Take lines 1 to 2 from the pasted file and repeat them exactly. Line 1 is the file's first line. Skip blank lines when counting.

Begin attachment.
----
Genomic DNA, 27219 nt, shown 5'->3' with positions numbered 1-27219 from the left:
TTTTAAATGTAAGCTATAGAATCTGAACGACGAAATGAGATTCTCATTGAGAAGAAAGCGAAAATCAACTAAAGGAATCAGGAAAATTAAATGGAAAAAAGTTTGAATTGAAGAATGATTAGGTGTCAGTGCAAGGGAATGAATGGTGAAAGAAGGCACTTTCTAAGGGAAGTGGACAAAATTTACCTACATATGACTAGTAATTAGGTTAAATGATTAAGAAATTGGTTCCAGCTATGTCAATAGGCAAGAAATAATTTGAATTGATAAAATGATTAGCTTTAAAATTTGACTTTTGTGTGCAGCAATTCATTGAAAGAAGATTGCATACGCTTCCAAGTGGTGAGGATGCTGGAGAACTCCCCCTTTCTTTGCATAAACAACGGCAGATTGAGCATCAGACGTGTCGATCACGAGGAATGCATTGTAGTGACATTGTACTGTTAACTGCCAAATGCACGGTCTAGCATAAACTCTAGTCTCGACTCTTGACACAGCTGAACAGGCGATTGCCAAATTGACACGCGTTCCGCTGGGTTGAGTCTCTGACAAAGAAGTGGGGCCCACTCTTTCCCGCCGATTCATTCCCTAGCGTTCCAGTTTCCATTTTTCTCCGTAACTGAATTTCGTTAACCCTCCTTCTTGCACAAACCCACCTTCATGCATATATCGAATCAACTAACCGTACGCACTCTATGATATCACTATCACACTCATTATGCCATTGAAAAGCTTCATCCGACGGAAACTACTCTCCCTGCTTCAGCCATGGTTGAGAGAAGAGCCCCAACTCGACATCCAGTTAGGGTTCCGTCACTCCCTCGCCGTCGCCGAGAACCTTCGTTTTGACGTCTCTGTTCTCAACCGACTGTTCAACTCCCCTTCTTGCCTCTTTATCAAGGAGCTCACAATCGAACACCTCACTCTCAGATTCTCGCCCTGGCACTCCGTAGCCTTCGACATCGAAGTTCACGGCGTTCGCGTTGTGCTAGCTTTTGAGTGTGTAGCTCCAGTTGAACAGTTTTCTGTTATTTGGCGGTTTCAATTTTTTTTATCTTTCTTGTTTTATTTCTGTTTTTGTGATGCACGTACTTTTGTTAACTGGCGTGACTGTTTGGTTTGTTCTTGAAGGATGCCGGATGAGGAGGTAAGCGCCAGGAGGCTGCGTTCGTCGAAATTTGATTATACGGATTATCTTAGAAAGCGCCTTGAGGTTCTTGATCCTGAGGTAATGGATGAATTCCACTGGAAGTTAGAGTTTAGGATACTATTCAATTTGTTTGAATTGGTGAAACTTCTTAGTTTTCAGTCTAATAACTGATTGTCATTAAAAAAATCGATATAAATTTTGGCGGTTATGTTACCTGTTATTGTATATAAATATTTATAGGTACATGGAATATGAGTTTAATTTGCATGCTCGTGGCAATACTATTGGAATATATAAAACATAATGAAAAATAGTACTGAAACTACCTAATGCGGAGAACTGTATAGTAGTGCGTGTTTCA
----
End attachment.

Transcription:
Genomic DNA, 27219 nt, shown 5'->3' with positions numbered 1-27219 from the left:
TTTTAAATGTAAGCTATAGAATCTGAACGACGAAATGAGATTCTCATTGAGAAGAAAGCGAAAATCAACTAAAGGAATCAGGAAAATTAAATGGAAAAAAGTTTGAATTGAAGAATGATTAGGTGTCAGTGCAAGGGAATGAATGGTGAAAGAAGGCACTTTCTAAGGGAAGTGGACAAAATTTACCTACATATGACTAGTAATTAGGTTAAATGATTAAGAAATTGGTTCCAGCTATGTCAATAGGCAAGAAATAATTTGAATTGATAAAATGATTAGCTTTAAAATTTGACTTTTGTGTGCAGCAATTCATTGAAAGAAGATTGCATACGCTTCCAAGTGGTGAGGATGCTGGAGAACTCCCCCTTTCTTTGCATAAACAACGGCAGATTGAGCATCAGACGTGTCGATCACGAGGAATGCATTGTAGTGACATTGTACTGTTAACTGCCAAATGCACGGTCTAGCATAAACTCTAGTCTCGACTCTTGACACAGCTGAACAGGCGATTGCCAAATTGACACGCGTTCCGCTGGGTTGAGTCTCTGACAAAGAAGTGGGGCCCACTCTTTCCCGCCGATTCATTCCCTAGCGTTCCAGTTTCCATTTTTCTCCGTAACTGAATTTCGTTAACCCTCCTTCTTGCACAAACCCACCTTCATGCATATATCGAATCAACTAACCGTACGCACTCTATGATATCACTATCACACTCATTATGCCATTGAAAAGCTTCATCCGACGGAAACTACTCTCCCTGCTTCAGCCATGGTTGAGAGAAGAGCCCCAACTCGACATCCAGTTAGGGTTCCGTCACTCCCTCGCCGTCGCCGAGAACCTTCGTTTTGACGTCTCTGTTCTCAACCGACTGTTCAACTCCCCTTCTTGCCTCTTTATCAAGGAGCTCACAATCGAACACCTCACTCTCAGATTCTCGCCCTGGCACTCCGTAGCCTTCGACATCGAAGTTCACGGCGTTCGCGTTGTGCTAGCTTTTGAGTGTGTAGCTCCAGTTGAACAGTTTTCTGTTATTTGGCGGTTTCAATTTTTTTTATCTTTCTTGTTTTATTTCTGTTTTTGTGATGCACGTACTTTTGTTAACTGGCGTGACTGTTTGGTTTGTTCTTGAAGGATGCCGGATGAGGAGGTAAGCGCCAGGAGGCTGCGTTCGTCGAAATTTGATTATACGGATTATCTTAGAAAGCGCCTTGAGGTTCTTGATCCTGAGGTAATGGATGAATTCCACTGGAAGTTAGAGTTTAGGATACTATTCAATTTGTTTGAATTGGTGAAACTTCTTAGTTTTCAGTCTAATAACTGATTGTCATTAAAAAAATCGATATAAATTTTGGCGGTTATGTTACCTGTTATTGTATATAAATATTTATAGGTACATGGAATATGAGTTTAATTTGCATGCTCGTGGCAATACTATTGGAATATATAAAACATAATGAAAAATAGTACTGAAACTACCTAATGCGGAGAACTGTATAGTAGTGCGTGTTTCA